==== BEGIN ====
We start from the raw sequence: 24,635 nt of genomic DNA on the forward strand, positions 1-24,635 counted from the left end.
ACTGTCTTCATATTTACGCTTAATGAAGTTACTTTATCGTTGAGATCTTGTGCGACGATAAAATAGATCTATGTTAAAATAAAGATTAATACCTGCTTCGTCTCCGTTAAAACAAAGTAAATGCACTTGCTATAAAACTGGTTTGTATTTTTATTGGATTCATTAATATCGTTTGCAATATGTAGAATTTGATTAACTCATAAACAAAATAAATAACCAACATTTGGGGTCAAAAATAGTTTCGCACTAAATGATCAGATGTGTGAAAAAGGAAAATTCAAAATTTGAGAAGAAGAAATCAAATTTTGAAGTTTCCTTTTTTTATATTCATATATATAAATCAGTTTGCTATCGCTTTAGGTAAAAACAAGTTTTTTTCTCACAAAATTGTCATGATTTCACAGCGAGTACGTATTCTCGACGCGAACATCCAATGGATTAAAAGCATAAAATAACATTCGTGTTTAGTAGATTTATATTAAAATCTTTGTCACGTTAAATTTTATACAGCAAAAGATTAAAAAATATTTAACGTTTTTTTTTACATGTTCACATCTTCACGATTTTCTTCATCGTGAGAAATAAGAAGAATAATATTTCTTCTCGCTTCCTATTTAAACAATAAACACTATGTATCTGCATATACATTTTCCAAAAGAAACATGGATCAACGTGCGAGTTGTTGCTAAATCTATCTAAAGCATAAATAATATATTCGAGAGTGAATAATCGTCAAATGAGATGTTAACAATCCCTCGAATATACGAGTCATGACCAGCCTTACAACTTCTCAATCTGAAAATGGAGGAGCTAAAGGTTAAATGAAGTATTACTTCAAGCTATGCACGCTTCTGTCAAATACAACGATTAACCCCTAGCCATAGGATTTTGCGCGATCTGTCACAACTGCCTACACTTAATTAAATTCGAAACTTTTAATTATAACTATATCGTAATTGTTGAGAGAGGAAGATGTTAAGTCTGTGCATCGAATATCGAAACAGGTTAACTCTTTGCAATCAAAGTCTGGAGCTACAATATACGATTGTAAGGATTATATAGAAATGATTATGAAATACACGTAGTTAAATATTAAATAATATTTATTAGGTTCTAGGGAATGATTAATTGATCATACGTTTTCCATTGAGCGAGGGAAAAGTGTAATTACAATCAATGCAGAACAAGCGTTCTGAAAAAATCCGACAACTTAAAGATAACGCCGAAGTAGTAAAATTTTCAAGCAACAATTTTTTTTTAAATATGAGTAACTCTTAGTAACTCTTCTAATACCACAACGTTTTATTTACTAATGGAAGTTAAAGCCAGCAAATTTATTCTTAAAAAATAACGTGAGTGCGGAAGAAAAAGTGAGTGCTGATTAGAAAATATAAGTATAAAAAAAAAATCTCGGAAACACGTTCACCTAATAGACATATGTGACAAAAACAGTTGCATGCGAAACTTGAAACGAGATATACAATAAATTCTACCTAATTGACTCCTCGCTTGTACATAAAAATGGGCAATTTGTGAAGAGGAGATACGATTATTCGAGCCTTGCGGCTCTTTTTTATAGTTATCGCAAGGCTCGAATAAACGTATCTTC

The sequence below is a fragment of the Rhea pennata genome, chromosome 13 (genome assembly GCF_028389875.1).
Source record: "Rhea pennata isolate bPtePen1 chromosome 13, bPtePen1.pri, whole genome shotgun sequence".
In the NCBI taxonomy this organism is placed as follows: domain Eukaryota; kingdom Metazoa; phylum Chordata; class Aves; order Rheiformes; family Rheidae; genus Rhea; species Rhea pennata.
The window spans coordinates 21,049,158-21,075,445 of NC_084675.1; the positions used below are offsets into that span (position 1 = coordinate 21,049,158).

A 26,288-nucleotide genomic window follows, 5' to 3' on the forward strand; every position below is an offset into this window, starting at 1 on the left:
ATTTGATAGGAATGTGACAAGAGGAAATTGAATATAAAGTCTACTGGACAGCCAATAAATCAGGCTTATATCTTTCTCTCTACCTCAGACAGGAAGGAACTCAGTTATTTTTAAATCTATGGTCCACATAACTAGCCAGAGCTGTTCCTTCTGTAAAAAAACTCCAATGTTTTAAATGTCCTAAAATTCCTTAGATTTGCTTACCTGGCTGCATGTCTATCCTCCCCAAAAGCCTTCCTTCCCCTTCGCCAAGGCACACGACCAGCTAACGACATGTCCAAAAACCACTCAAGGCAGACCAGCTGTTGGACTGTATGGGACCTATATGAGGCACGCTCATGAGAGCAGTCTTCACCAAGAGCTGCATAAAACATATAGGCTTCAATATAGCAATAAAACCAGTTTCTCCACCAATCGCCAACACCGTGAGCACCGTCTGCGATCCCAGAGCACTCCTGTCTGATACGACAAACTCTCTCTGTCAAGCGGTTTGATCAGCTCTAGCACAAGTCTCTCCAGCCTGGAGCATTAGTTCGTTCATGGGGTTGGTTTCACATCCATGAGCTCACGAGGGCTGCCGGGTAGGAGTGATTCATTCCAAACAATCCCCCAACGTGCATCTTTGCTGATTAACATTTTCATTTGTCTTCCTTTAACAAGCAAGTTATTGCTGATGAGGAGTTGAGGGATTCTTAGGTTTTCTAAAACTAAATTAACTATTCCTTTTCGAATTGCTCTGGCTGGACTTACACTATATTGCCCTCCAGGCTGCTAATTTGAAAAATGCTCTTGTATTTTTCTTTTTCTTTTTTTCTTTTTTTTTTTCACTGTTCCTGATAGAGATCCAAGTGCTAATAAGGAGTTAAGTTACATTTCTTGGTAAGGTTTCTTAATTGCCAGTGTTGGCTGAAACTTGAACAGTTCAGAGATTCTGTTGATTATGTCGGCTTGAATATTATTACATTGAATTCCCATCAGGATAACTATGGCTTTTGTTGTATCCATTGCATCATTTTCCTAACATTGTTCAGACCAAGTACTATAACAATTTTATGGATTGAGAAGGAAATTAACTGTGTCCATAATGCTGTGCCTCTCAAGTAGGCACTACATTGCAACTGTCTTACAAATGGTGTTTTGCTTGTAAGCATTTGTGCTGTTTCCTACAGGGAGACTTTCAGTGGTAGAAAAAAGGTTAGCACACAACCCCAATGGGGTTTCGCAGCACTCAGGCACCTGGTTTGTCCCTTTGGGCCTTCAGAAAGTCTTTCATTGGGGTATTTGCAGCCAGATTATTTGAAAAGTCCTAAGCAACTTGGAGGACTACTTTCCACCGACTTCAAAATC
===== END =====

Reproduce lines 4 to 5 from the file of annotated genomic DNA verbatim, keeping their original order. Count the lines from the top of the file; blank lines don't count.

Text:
Source record: "Rhea pennata isolate bPtePen1 chromosome 13, bPtePen1.pri, whole genome shotgun sequence".
In the NCBI taxonomy this organism is placed as follows: domain Eukaryota; kingdom Metazoa; phylum Chordata; class Aves; order Rheiformes; family Rheidae; genus Rhea; species Rhea pennata.